Signs That You May
How do you know you've become a victim
of identity theft?
Some red flags or indicators might
include the following:
- You are denied credit
- A new or renewed credit card never arrives
in the mail
- You start receiving calls from creditors about debts you
have no knowledge of
- You discover unauthorized purchases on your billing
If someone has stolen your identity, the Federal Trade
Commission recommends you take three actions immediately:
Contact the fraud
department of any one of the three major credit bureaus to place a fraud alert
on your credit report.
(See below for phone numbers.) The fraud alert requests creditors to
contact you before opening any new accounts or making any changes to your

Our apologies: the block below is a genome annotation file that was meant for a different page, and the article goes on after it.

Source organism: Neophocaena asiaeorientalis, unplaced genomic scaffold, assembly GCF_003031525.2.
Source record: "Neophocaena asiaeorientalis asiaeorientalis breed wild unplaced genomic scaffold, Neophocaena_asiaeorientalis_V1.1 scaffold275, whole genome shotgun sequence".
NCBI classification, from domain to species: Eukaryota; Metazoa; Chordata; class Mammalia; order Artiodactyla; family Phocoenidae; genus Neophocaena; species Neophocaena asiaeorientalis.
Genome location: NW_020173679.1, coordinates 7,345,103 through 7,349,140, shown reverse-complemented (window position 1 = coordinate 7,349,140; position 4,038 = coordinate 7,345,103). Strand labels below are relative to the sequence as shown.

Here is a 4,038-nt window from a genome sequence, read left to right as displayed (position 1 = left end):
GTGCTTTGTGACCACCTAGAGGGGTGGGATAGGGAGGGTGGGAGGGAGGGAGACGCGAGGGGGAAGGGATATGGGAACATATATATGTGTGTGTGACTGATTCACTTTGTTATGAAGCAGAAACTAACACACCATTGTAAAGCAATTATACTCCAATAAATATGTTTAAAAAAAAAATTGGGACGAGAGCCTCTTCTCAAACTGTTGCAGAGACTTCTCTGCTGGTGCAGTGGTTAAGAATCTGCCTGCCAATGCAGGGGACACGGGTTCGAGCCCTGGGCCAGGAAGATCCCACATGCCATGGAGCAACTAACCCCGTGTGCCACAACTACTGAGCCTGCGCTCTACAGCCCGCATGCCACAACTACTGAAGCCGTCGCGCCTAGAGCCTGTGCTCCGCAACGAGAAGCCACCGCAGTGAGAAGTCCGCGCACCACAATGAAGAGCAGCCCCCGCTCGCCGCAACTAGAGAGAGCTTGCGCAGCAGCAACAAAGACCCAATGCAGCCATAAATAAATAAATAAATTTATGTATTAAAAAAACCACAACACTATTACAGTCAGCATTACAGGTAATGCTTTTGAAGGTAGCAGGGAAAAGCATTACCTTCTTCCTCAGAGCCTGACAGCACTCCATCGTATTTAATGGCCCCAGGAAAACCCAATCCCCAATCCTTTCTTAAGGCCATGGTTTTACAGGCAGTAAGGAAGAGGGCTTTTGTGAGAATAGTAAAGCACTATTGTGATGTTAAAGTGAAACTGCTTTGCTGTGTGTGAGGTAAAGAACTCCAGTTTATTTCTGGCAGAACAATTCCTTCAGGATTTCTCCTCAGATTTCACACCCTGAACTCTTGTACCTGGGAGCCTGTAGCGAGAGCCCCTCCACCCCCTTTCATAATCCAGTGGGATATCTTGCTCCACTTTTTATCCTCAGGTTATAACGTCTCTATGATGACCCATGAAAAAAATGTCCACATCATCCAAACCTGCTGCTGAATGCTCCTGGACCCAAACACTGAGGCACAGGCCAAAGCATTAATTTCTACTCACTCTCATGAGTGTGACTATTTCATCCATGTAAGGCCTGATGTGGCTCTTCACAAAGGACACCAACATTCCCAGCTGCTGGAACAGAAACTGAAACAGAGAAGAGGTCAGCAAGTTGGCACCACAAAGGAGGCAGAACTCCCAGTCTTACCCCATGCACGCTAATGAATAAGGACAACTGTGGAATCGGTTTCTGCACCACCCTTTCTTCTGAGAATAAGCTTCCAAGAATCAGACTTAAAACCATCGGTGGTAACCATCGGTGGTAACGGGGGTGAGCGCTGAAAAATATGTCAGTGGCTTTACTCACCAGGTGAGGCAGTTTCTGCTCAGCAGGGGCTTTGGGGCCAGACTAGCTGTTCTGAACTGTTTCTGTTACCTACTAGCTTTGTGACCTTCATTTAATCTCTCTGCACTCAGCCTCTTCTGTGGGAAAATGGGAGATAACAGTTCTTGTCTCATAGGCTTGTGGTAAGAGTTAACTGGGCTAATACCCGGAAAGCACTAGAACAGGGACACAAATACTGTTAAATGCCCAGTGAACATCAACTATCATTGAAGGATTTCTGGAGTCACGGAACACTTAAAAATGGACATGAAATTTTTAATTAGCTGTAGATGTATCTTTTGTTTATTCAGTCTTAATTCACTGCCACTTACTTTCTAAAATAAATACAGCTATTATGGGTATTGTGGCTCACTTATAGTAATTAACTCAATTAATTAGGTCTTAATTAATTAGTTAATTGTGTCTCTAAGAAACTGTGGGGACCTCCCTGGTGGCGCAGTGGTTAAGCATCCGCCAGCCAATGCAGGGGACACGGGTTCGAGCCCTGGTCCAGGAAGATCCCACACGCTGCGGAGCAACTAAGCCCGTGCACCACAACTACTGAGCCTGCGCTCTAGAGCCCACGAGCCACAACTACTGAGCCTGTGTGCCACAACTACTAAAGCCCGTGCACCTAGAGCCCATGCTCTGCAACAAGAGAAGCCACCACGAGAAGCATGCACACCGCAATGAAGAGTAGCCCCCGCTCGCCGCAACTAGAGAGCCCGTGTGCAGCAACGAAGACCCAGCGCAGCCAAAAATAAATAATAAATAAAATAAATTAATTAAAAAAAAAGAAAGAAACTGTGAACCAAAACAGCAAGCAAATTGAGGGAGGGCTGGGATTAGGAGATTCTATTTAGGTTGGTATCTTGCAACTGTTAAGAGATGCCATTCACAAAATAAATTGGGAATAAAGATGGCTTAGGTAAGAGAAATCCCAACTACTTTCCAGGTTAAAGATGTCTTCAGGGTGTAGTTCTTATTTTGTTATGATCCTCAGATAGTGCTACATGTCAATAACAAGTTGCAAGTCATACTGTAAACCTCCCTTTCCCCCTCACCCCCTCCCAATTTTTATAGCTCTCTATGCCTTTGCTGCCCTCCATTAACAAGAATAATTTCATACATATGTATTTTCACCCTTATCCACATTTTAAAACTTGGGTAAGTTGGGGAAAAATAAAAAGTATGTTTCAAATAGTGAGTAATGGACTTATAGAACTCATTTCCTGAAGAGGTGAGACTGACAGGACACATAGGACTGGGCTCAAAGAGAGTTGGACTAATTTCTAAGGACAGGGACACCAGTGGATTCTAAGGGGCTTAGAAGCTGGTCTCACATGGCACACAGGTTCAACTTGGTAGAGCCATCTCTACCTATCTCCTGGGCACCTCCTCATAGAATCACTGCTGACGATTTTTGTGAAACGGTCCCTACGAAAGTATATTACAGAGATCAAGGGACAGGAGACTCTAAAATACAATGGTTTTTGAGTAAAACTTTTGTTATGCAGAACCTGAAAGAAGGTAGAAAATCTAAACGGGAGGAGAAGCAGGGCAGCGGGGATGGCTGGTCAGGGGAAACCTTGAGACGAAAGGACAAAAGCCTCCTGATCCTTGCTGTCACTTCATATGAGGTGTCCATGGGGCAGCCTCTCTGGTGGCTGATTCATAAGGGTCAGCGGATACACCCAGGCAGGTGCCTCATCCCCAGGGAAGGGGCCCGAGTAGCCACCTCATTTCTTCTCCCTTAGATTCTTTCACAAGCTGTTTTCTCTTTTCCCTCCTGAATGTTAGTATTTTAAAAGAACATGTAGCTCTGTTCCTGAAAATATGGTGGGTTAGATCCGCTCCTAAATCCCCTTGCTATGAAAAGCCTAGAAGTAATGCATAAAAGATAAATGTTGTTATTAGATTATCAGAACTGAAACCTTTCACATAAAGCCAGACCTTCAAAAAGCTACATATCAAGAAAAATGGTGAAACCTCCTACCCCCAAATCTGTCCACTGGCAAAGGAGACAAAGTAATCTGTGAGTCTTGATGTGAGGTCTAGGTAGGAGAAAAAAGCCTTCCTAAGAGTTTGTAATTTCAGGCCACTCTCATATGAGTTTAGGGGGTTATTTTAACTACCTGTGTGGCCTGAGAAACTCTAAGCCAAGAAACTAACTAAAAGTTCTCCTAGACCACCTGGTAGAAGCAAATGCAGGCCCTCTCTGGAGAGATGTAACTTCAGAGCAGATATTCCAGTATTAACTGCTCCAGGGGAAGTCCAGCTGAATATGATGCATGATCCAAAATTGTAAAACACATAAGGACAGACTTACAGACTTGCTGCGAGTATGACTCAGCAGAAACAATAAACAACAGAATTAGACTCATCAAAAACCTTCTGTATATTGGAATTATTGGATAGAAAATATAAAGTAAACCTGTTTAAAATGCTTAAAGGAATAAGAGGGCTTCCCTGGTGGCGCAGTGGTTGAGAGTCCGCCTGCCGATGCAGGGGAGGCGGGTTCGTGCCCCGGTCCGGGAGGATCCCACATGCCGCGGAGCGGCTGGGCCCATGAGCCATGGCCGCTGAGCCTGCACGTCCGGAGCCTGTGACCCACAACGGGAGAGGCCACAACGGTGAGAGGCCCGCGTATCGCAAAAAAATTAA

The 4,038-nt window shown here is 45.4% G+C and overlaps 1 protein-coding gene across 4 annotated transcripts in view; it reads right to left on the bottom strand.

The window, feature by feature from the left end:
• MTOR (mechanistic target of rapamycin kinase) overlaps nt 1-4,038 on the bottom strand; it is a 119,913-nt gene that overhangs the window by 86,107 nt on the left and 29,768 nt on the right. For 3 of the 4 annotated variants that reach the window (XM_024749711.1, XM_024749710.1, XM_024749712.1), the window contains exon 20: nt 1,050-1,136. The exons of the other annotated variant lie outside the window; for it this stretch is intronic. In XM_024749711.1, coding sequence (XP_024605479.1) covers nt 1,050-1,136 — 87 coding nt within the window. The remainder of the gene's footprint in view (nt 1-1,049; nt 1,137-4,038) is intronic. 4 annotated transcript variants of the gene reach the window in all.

existing accounts. As soon as the credit bureau confirms your fraud alert, the
other two credit bureaus will be automatically notified to place fraud alerts,
and all three credit reports will be sent to you free of charge. Once you
receive your reports, review them carefully to make sure no fraudulent
accounts have been opened in your name or unauthorized changes made to your
Contact the creditors (credit card companies, banks and other lenders) and
close any accounts that you know or believe have been tampered with or opened
Ask to speak to someone in the security or fraud department of each creditor.
Itís particularly important to notify credit card companies in writing.
File a police
report. Get a copy of the report to submit to you creditors and
others that may require proof the crime.
In "Johnny May's Guide to
Preventing Identity Theft", each of these steps are outlined,
citing additional considerations, as well as listing agency
phone numbers and websites. There are also sections on
your liability and the
importance of documentation.
Order your copy of this important guide today!
Reporting Fraud to Credit Bureaus
Here are the numbers you need
to fight identity theft today!